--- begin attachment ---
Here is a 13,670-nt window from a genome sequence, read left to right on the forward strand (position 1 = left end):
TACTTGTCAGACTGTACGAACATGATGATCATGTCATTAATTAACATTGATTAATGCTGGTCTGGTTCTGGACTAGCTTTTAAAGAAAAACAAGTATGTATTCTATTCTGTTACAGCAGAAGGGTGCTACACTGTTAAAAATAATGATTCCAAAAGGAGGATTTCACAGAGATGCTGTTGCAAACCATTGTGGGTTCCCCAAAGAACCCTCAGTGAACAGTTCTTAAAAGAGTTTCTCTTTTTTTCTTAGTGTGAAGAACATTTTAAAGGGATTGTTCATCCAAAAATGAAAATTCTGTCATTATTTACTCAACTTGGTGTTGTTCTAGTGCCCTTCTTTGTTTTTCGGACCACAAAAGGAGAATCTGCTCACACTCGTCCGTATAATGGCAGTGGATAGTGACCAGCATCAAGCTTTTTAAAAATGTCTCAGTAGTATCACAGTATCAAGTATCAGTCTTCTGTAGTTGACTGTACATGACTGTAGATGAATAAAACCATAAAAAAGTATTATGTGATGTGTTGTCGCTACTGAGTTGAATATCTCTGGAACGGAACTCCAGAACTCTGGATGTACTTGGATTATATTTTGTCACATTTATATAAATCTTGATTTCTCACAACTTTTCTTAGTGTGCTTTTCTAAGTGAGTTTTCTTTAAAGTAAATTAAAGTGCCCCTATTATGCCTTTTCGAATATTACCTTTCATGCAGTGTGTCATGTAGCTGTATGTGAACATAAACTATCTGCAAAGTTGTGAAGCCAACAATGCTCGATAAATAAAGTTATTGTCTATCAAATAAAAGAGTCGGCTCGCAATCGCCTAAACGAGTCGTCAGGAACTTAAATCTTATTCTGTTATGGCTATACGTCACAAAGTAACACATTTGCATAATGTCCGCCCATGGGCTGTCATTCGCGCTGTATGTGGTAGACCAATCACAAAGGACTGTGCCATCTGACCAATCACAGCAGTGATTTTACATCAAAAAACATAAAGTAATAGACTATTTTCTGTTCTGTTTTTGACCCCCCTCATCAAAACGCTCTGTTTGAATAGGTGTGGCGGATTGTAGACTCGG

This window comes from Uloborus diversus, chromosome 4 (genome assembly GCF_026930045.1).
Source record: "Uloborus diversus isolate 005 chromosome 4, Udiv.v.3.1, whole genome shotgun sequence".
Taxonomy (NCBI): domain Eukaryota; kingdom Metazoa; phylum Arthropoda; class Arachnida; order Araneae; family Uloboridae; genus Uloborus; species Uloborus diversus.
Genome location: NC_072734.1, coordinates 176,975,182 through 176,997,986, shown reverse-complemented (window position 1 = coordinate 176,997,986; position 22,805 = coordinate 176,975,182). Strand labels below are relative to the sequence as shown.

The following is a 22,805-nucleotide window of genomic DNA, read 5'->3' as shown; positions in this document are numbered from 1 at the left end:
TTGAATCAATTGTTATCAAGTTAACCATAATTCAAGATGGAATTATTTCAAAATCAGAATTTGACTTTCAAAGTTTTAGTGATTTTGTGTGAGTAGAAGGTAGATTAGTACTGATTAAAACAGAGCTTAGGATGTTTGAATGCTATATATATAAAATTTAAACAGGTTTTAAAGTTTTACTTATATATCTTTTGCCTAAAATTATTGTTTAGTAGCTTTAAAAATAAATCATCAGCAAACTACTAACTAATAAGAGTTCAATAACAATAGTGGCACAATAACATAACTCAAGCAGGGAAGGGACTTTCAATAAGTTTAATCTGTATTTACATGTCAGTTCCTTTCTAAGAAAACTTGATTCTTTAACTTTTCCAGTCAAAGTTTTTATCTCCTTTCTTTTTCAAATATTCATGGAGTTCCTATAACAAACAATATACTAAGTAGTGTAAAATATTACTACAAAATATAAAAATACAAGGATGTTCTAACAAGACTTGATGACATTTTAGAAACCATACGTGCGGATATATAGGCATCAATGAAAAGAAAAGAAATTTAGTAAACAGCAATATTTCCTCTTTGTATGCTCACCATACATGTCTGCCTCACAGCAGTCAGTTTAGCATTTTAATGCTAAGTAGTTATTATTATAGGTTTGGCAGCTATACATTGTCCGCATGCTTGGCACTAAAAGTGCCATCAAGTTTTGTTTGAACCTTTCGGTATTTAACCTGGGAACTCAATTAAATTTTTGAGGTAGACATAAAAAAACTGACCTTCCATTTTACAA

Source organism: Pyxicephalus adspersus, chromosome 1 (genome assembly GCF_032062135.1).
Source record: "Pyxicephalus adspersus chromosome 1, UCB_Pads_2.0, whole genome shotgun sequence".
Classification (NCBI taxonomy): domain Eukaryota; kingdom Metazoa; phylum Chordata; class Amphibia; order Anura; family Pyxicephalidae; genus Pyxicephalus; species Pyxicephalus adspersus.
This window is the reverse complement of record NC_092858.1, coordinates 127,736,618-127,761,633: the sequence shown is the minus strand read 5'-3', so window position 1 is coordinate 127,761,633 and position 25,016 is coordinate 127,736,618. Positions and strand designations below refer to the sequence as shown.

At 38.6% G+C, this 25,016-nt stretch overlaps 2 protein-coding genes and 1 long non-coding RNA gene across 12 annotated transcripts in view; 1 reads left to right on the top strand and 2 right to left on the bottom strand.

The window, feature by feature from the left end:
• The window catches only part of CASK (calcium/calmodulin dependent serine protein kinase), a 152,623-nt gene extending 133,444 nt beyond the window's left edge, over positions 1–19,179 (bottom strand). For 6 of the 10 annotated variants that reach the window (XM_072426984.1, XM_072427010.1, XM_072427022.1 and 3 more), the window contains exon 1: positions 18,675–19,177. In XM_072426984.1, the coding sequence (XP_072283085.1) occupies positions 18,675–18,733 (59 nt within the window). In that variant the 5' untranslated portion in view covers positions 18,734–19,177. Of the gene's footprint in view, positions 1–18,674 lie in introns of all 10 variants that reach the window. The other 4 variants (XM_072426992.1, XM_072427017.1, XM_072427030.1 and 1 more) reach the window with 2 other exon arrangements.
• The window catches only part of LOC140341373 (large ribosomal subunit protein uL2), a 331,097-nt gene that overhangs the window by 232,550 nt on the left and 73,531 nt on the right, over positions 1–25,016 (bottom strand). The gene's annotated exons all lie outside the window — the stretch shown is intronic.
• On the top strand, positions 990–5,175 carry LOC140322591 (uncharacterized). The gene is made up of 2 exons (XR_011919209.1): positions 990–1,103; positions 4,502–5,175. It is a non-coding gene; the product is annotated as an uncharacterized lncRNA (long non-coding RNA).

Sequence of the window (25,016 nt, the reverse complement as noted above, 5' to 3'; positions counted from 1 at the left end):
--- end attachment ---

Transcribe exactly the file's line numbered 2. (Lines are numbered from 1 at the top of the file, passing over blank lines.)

TACTTGTCAGACTGTACGAACATGATGATCATGTCATTAATTAACATTGATTAATGCTGGTCTGGTTCTGGACTAGCTTTTAAAGAAAAACAAGTATGTATTCTATTCTGTTACAGCAGAAGGGTGCTACACTGTTAAAAATAATGATTCCAAAAGGAGGATTTCACAGAGATGCTGTTGCAAACCATTGTGGGTTCCCCAAAGAACCCTCAGTGAACAGTTCTTAAAAGAGTTTCTCTTTTTTTCTTAGTGTGAAGAACATTTTAAAGGGATTGTTCATCCAAAAATGAAAATTCTGTCATTATTTACTCAACTTGGTGTTGTTCTAGTGCCCTTCTTTGTTTTTCGGACCACAAAAGGAGAATCTGCTCACACTCGTCCGTATAATGGCAGTGGATAGTGACCAGCATCAAGCTTTTTAAAAATGTCTCAGTAGTATCACAGTATCAAGTATCAGTCTTCTGTAGTTGACTGTACATGACTGTAGATGAATAAAACCATAAAAAAGTATTATGTGATGTGTTGTCGCTACTGAGTTGAATATCTCTGGAACGGAACTCCAGAACTCTGGATGTACTTGGATTATATTTTGTCACATTTATATAAATCTTGATTTCTCACAACTTTTCTTAGTGTGCTTTTCTAAGTGAGTTTTCTTTAAAGTAAATTAAAGTGCCCCTATTATGCCTTTTCGAATATTACCTTTCATGCAGTGTGTCATGTAGCTGTATGTGAACATAAACTATCTGCAAAGTTGTGAAGCCAACAATGCTCGATAAATAAAGTTATTGTCTATCAAATAAAAGAGTCGGCTCGCAATCGCCTAAACGAGTCGTCAGGAACTTAAATCTTATTCTGTTATGGCTATACGTCACAAAGTAACACATTTGCATAATGTCCGCCCATGGGCTGTCATTCGCGCTGTATGTGGTAGACCAATCACAAAGGACTGTGCCATCTGACCAATCACAGCAGTGATTTTACATCAAAAAACATAAAGTAATAGACTATTTTCTGTTCTGTTTTTGACCCCCCTCATCAAAACGCTCTGTTTGAATAGGTGTGGCGGATTGTAGACTCGG